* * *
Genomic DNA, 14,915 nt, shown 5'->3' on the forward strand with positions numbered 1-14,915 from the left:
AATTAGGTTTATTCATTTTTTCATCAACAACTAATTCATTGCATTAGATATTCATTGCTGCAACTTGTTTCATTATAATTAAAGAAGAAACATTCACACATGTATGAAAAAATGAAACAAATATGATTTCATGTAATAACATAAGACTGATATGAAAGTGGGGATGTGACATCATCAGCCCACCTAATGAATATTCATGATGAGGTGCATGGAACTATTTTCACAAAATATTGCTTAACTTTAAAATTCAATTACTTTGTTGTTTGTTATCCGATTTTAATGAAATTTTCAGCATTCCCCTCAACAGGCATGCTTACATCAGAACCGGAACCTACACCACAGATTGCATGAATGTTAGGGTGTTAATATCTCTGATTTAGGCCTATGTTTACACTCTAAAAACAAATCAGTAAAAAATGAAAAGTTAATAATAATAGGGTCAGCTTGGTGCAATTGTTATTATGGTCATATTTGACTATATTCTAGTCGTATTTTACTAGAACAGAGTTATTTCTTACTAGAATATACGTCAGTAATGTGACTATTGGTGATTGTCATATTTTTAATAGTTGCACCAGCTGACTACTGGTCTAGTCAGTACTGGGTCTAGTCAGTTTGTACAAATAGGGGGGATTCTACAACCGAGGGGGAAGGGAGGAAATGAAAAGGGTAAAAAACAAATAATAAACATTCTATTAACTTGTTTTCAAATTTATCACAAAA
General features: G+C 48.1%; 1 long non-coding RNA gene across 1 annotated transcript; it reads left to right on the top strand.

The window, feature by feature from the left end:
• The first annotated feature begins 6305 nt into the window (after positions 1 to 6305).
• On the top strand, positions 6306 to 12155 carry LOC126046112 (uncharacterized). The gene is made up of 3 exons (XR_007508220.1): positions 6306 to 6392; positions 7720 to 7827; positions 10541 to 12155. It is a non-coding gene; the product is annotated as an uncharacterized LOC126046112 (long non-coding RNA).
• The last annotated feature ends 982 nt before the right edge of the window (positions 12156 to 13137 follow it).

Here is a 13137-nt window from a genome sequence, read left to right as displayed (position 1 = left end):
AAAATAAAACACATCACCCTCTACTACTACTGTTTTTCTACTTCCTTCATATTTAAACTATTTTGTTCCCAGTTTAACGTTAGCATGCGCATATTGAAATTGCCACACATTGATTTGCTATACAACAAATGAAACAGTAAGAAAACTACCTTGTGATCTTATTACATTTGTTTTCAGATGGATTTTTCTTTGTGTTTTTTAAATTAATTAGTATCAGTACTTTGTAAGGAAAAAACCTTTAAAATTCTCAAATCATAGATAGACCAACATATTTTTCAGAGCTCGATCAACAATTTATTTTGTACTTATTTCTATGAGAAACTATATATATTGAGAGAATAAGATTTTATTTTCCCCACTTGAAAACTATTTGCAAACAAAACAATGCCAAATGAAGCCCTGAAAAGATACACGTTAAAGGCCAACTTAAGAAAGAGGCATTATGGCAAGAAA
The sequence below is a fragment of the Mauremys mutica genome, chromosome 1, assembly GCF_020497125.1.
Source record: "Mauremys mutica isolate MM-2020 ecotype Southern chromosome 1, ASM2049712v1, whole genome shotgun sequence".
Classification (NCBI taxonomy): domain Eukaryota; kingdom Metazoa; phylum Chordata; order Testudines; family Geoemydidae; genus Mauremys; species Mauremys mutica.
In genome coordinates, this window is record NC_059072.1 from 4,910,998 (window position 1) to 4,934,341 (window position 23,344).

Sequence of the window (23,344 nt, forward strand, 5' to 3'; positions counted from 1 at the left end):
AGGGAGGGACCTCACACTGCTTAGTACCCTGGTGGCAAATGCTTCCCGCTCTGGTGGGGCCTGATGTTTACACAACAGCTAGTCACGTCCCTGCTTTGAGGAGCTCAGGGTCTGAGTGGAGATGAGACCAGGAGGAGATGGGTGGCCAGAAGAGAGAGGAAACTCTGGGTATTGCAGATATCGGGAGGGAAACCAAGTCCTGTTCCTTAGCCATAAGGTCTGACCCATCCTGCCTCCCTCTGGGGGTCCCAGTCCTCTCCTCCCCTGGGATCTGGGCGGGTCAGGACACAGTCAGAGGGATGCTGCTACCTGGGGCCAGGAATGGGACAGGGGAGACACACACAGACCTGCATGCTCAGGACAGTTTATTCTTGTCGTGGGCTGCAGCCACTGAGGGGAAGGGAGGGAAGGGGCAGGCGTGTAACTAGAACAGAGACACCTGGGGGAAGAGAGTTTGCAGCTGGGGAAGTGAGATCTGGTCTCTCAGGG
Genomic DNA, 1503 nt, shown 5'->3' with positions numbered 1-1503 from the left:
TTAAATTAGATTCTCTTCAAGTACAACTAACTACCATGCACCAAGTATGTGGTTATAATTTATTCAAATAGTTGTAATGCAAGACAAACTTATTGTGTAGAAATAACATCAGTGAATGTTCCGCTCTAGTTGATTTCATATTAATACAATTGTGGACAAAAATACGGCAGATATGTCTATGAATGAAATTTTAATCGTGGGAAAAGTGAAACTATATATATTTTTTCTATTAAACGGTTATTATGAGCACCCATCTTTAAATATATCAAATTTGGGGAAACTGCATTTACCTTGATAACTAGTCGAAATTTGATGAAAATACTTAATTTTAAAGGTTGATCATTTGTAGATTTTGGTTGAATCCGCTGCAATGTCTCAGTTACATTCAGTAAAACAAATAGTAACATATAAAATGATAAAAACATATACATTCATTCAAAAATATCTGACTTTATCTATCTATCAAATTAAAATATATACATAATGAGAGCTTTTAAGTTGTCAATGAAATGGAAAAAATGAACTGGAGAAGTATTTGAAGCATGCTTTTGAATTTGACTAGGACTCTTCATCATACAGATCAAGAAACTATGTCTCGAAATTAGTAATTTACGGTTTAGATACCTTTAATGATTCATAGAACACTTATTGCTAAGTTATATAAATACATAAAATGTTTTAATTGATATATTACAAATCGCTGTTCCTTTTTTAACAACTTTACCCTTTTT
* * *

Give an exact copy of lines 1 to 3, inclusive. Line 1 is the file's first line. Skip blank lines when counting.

Genomic DNA, 14,915 nt, shown 5'->3' on the forward strand with positions numbered 1-14,915 from the left:
AATTAGGTTTATTCATTTTTTCATCAACAACTAATTCATTGCATTAGATATTCATTGCTGCAACTTGTTTCATTATAATTAAAGAAGAAACATTCACACATGTATGAAAAAATGAAACAAATATGATTTCATGTAATAACATAAGACTGATATGAAAGTGGGGATGTGACATCATCAGCCCACCTAATGAATATTCATGATGAGGTGCATGGAACTATTTTCACAAAATATTGCTTAACTTTAAAATTCAATTACTTTGTTGTTTGTTATCCGATTTTAATGAAATTTTCAGCATTCCCCTCAACAGGCATGCTTACATCAGAACCGGAACCTACACCACAGATTGCATGAATGTTAGGGTGTTAATATCTCTGATTTAGGCCTATGTTTACACTCTAAAAACAAATCAGTAAAAAATGAAAAGTTAATAATAATAGGGTCAGCTTGGTGCAATTGTTATTATGGTCATATTTGACTATATTCTAGTCGTATTTTACTAGAACAGAGTTATTTCTTACTAGAATATACGTCAGTAATGTGACTATTGGTGATTGTCATATTTTTAATAGTTGCACCAGCTGACTACTGGTCTAGTCAGTACTGGGTCTAGTCAGTTTGTACAAATAGGGGGGATTCTACAACCGAGGGGGAAGGGAGGAAATGAAAAGGGTAAAAAACAAATAATAAACATTCTATTAACTTGTTTTCAAATTTATCACAAAA
General features: G+C 48.1%; 1 long non-coding RNA gene across 1 annotated transcript; it reads left to right on the top strand.